Today’s Supreme Court oral argument transcript suggests that many of the justices, including at least three of the liberals, are skeptical of claims that the individual mandate is a tax. This is important not only for today’s argument about the applicability of the Anti-Injunction Act (which probably does not apply if the mandate penalty is not a tax), but to tomorrow’s argument about the constitutionality of the mandate. The federal government has argued that the mandate is constitutional because it is an exercise of Congress’ power under the Tax Clause. Lower courts have almost uniformly rejected this constitutional tax argument, and today’s questioning suggests that the Supreme Court is unlikely to accept it either.
Justice Stephen Breyer suggested that the mandate is not a tax because “Congress has nowhere used the word “‘tax.'” Justice Ginsburg noted that the mandate may not be a tax because it isn’t a “revenue-raising measure,” and because the monetary penalty is separable from the mandate itself. Justice Sotomayor also expressed doubts about whether the mandate is a tax, as did several for the conservative justices. As far as I can tell, none of the justices seemed to support the argument that the mandate is a tax.
Thus, today’s events do not bode well for the federal government’s constitutional tax argument. However, there are two caveats to this conjecture. First, the justices sometimes ask questions for rhetorical effect or play devil’s advocate. I don’t think they are doing so here, but obviously I can’t be sure. Second, it is theoretically possible that the constitutional definition of what qualifies as a “tax” is broader than the AIA definition. This is not the usual view of the matter. Indeed, the one lower court that ruled that the AIA applies to this case did so precisely because they thought that the AIA’s definition of “tax” is broader than the Constitution’s. However, it’s not completely impossible that the Court will reach the exact opposite conclusion, and the Solicitor General actually argued for such an approach today. However, there is no indication that the justices are leaning in that direction, or that any of them believe that the constitutional definition of a tax is broader than the AIA definition.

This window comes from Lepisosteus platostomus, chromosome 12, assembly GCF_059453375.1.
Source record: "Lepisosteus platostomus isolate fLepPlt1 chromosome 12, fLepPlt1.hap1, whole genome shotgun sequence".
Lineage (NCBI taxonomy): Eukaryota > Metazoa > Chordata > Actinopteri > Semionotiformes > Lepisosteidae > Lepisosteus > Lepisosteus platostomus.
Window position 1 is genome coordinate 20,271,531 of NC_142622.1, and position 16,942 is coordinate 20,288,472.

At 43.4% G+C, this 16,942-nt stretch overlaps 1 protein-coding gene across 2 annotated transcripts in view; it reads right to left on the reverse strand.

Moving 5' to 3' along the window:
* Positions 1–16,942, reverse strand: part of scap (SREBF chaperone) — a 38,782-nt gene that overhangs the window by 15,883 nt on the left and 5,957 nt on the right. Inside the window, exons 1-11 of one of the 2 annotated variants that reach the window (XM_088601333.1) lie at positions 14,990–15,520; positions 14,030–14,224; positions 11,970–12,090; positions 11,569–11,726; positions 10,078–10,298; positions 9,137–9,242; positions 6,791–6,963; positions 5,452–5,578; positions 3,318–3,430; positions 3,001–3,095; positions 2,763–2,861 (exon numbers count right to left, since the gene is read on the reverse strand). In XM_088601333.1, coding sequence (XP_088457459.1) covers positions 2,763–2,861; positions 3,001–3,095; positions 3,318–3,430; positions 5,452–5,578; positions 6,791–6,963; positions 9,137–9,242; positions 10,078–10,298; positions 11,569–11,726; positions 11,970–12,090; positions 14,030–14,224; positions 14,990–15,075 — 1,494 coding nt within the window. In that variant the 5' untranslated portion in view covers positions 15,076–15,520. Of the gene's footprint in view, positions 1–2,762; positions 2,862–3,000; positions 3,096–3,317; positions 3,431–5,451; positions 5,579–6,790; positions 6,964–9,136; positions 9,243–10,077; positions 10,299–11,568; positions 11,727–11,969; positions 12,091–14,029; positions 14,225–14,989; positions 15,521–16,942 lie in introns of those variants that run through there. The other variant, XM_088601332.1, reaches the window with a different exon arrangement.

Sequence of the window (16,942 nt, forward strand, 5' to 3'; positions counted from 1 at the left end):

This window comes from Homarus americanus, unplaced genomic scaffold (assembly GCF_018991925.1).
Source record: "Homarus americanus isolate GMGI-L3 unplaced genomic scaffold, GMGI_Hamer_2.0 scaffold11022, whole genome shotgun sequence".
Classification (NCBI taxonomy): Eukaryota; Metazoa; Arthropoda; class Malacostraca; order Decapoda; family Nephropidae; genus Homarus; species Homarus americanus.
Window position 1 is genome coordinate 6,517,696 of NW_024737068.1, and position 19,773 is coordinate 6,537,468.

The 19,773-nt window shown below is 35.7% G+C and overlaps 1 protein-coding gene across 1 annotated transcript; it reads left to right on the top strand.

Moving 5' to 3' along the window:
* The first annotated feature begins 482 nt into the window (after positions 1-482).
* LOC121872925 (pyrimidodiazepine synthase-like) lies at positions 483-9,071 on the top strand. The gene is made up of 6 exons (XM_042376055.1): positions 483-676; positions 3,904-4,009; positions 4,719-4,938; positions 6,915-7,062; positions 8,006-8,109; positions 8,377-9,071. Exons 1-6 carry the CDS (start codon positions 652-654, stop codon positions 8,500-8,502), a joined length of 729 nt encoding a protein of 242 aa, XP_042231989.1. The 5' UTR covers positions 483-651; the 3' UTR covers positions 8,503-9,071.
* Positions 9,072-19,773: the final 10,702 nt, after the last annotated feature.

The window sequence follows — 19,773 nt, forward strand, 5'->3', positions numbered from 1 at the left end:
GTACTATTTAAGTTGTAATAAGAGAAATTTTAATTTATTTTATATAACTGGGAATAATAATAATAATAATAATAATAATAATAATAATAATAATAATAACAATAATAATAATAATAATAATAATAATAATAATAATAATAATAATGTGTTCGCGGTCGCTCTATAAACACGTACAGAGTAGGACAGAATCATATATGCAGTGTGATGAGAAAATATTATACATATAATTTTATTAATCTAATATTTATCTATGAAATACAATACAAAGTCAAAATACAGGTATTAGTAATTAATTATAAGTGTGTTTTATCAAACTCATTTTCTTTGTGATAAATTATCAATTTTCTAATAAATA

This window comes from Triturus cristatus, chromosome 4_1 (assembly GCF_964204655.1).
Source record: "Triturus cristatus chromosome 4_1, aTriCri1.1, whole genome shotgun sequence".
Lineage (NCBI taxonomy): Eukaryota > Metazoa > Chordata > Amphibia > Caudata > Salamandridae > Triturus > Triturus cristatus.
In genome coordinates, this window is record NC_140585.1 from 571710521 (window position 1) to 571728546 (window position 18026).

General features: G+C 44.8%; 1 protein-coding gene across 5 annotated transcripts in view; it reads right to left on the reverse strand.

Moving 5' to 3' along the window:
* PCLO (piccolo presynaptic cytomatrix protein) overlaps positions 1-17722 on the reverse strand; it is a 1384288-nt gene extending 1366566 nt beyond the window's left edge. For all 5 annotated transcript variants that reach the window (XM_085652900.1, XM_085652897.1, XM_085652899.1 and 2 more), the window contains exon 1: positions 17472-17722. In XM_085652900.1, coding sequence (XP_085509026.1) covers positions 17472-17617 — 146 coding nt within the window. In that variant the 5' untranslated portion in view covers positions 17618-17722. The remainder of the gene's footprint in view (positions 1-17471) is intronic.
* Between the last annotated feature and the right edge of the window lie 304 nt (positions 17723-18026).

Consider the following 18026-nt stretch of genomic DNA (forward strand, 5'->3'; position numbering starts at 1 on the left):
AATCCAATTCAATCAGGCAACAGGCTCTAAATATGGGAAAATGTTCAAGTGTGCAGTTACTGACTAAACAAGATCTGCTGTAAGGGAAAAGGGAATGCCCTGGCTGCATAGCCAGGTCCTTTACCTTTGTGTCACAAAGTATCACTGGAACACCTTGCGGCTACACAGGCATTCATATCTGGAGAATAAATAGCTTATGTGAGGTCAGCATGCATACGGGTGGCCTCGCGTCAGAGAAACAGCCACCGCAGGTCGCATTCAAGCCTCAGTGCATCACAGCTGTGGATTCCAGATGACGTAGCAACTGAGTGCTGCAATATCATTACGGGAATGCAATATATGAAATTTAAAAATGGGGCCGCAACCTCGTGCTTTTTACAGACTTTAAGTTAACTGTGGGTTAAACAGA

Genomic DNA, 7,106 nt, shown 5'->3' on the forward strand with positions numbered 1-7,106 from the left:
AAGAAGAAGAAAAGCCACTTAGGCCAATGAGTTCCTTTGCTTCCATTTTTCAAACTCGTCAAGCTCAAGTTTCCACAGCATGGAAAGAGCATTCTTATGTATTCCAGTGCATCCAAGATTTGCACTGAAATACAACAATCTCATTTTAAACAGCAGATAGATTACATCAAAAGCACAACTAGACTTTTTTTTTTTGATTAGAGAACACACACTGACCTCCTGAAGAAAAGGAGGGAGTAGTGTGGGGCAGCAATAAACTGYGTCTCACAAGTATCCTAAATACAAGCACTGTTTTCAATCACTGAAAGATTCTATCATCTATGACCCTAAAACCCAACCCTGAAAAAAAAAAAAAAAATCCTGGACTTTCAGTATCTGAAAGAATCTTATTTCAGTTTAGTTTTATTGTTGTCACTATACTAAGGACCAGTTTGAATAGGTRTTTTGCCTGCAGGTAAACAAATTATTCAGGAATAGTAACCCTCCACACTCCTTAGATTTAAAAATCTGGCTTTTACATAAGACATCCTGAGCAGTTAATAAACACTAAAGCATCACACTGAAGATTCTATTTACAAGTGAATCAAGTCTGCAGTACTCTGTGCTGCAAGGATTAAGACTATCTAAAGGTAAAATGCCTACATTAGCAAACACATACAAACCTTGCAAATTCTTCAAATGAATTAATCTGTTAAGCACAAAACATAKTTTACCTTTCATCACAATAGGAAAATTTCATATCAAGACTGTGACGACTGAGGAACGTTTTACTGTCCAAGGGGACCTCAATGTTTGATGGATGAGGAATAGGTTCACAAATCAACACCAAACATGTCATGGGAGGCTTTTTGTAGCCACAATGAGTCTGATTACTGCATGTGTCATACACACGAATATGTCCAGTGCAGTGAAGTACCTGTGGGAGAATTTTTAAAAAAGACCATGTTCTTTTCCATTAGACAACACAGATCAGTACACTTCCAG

Even if the federal government loses on the tax argument, they could still win on the Commerce Clause or the Necessary and Proper Clause. The latter is probably their strongest point. Still, it’s interesting that the tax argument – which has attained great popularity among academic supporters of the mandate – has been overwhelmingly repudiated by the courts, including several judges who voted to uphold the law on other grounds. And it looks like the Supreme Court may well go the same as the lower courts on this issue.